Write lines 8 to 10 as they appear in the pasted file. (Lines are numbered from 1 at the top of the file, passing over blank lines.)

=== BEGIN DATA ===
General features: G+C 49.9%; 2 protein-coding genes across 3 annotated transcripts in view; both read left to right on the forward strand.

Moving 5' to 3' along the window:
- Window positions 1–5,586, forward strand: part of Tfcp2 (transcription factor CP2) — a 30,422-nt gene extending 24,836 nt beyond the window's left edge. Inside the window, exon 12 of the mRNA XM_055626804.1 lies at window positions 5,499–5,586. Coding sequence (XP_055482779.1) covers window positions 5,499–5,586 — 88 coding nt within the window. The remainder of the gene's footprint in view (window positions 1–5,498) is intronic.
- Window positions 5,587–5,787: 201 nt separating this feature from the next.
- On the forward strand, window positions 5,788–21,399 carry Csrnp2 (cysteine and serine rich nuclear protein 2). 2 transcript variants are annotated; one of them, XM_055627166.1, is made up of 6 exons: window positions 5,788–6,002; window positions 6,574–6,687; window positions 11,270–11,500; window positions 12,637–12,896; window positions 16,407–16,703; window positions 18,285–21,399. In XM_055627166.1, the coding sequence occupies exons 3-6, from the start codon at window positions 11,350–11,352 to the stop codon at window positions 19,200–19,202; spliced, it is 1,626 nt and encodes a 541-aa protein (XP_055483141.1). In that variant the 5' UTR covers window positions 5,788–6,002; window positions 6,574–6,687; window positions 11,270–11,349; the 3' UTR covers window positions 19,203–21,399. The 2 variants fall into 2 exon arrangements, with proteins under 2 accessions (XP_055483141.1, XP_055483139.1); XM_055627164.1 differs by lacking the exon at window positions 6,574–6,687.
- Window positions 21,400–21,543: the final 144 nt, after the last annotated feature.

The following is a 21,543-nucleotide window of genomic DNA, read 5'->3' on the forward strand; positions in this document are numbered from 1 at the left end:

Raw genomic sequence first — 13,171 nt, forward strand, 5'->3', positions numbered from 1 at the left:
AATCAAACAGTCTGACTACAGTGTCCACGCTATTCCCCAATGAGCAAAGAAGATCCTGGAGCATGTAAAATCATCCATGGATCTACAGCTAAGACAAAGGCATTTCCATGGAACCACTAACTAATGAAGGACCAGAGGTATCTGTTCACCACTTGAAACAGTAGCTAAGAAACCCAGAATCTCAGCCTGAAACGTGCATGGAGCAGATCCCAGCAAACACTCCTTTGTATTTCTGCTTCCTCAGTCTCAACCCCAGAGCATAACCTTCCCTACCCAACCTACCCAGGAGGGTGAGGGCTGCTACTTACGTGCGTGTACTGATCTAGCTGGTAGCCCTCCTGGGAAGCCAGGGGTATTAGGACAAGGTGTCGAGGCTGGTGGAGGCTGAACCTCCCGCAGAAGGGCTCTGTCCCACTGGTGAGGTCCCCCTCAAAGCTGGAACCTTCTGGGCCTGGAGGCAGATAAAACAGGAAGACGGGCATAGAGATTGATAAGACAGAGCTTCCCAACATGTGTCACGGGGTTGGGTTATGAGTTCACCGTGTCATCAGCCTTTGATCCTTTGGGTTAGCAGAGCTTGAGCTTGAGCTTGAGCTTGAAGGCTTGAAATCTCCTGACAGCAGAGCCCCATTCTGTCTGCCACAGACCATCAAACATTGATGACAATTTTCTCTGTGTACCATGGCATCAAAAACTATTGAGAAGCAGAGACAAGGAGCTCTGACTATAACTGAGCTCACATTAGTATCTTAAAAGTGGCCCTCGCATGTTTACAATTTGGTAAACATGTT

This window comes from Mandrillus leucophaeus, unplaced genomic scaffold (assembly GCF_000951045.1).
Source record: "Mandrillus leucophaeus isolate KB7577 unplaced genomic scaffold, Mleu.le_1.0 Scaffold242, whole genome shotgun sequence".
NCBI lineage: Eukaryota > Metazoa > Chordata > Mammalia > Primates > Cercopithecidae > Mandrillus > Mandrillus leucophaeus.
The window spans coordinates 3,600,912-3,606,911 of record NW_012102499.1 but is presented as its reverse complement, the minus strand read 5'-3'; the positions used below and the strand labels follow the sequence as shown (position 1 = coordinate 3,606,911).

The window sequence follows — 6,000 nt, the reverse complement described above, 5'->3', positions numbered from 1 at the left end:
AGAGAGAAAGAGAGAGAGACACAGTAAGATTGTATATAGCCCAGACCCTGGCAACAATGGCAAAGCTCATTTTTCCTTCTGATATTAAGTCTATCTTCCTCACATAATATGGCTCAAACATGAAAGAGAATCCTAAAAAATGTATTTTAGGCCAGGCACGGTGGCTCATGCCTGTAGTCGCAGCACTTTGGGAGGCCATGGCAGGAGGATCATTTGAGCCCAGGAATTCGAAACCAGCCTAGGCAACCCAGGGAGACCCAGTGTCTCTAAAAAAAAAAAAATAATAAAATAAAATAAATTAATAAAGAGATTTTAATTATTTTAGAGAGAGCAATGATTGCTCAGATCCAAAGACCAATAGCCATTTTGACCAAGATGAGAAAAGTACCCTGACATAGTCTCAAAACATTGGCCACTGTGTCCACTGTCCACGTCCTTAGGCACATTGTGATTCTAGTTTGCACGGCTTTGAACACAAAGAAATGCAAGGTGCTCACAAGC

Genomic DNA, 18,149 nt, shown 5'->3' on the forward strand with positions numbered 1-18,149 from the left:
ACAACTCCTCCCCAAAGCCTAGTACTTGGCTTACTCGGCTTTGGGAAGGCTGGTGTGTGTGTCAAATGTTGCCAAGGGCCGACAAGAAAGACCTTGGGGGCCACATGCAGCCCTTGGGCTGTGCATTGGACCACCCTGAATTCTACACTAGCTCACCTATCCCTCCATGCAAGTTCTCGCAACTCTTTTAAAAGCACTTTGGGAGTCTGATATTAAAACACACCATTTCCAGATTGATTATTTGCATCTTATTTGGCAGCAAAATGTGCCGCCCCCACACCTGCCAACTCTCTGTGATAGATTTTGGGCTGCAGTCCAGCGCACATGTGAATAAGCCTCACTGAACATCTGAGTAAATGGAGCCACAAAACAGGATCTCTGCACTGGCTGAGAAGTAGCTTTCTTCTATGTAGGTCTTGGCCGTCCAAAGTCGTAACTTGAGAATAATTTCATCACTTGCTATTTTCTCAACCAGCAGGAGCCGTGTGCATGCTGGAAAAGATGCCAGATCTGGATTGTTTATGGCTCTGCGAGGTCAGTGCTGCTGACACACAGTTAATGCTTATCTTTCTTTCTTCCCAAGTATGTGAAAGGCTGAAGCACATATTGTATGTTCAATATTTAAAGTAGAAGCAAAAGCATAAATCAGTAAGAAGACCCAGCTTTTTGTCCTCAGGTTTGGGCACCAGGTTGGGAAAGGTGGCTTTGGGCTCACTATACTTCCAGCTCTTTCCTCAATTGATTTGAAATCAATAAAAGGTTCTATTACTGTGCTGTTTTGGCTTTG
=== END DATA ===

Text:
Raw genomic sequence first — 13,171 nt, forward strand, 5'->3', positions numbered from 1 at the left:
AATCAAACAGTCTGACTACAGTGTCCACGCTATTCCCCAATGAGCAAAGAAGATCCTGGAGCATGTAAAATCATCCATGGATCTACAGCTAAGACAAAGGCATTTCCATGGAACCACTAACTAATGAAGGACCAGAGGTATCTGTTCACCACTTGAAACAGTAGCTAAGAAACCCAGAATCTCAGCCTGAAACGTGCATGGAGCAGATCCCAGCAAACACTCCTTTGTATTTCTGCTTCCTCAGTCTCAACCCCAGAGCATAACCTTCCCTACCCAACCTACCCAGGAGGGTGAGGGCTGCTACTTACGTGCGTGTACTGATCTAGCTGGTAGCCCTCCTGGGAAGCCAGGGGTATTAGGACAAGGTGTCGAGGCTGGTGGAGGCTGAACCTCCCGCAGAAGGGCTCTGTCCCACTGGTGAGGTCCCCCTCAAAGCTGGAACCTTCTGGGCCTGGAGGCAGATAAAACAGGAAGACGGGCATAGAGATTGATAAGACAGAGCTTCCCAACATGTGTCACGGGGTTGGGTTATGAGTTCACCGTGTCATCAGCCTTTGATCCTTTGGGTTAGCAGAGCTTGAGCTTGAGCTTGAGCTTGAAGGCTTGAAATCTCCTGACAGCAGAGCCCCATTCTGTCTGCCACAGACCATCAAACATTGATGACAATTTTCTCTGTGTACCATGGCATCAAAAACTATTGAGAAGCAGAGACAAGGAGCTCTGACTATAACTGAGCTCACATTAGTATCTTAAAAGTGGCCCTCGCATGTTTACAATTTGGTAAACATGTT

This window comes from Mandrillus leucophaeus, unplaced genomic scaffold (assembly GCF_000951045.1).